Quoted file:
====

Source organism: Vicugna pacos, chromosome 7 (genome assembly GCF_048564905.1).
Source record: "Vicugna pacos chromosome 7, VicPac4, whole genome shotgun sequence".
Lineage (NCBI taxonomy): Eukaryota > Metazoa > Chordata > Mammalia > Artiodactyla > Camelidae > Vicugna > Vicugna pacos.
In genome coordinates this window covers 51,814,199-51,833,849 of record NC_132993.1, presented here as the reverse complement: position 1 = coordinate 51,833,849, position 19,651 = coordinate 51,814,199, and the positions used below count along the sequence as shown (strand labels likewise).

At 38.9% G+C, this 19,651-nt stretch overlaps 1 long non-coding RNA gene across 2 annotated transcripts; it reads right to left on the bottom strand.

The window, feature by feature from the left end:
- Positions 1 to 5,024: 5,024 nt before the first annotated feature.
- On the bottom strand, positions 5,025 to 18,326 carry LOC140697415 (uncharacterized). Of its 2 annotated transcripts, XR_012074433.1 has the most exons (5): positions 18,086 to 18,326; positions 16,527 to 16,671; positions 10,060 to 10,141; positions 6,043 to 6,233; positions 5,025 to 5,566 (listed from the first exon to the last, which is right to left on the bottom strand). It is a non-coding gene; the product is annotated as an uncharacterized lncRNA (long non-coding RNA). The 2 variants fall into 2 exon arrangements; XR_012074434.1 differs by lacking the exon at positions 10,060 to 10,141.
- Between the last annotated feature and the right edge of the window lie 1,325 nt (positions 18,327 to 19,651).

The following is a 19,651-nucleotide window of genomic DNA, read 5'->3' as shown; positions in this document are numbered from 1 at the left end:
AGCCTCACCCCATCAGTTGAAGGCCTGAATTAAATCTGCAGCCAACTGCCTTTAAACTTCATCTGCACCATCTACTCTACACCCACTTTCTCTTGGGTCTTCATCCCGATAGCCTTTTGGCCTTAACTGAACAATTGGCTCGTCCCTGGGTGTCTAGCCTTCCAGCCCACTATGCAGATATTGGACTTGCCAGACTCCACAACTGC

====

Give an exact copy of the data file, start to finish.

Source organism: Vicugna pacos, chromosome 7 (genome assembly GCF_048564905.1).
Source record: "Vicugna pacos chromosome 7, VicPac4, whole genome shotgun sequence".
Lineage (NCBI taxonomy): Eukaryota > Metazoa > Chordata > Mammalia > Artiodactyla > Camelidae > Vicugna > Vicugna pacos.
In genome coordinates this window covers 51,814,199-51,833,849 of record NC_132993.1, presented here as the reverse complement: position 1 = coordinate 51,833,849, position 19,651 = coordinate 51,814,199, and the positions used below count along the sequence as shown (strand labels likewise).

At 38.9% G+C, this 19,651-nt stretch overlaps 1 long non-coding RNA gene across 2 annotated transcripts; it reads right to left on the bottom strand.

The window, feature by feature from the left end:
- Positions 1 to 5,024: 5,024 nt before the first annotated feature.
- On the bottom strand, positions 5,025 to 18,326 carry LOC140697415 (uncharacterized). Of its 2 annotated transcripts, XR_012074433.1 has the most exons (5): positions 18,086 to 18,326; positions 16,527 to 16,671; positions 10,060 to 10,141; positions 6,043 to 6,233; positions 5,025 to 5,566 (listed from the first exon to the last, which is right to left on the bottom strand). It is a non-coding gene; the product is annotated as an uncharacterized lncRNA (long non-coding RNA). The 2 variants fall into 2 exon arrangements; XR_012074434.1 differs by lacking the exon at positions 10,060 to 10,141.
- Between the last annotated feature and the right edge of the window lie 1,325 nt (positions 18,327 to 19,651).

The following is a 19,651-nucleotide window of genomic DNA, read 5'->3' as shown; positions in this document are numbered from 1 at the left end:
AGCCTCACCCCATCAGTTGAAGGCCTGAATTAAATCTGCAGCCAACTGCCTTTAAACTTCATCTGCACCATCTACTCTACACCCACTTTCTCTTGGGTCTTCATCCCGATAGCCTTTTGGCCTTAACTGAACAATTGGCTCGTCCCTGGGTGTCTAGCCTTCCAGCCCACTATGCAGATATTGGACTTGCCAGACTCCACAACTGC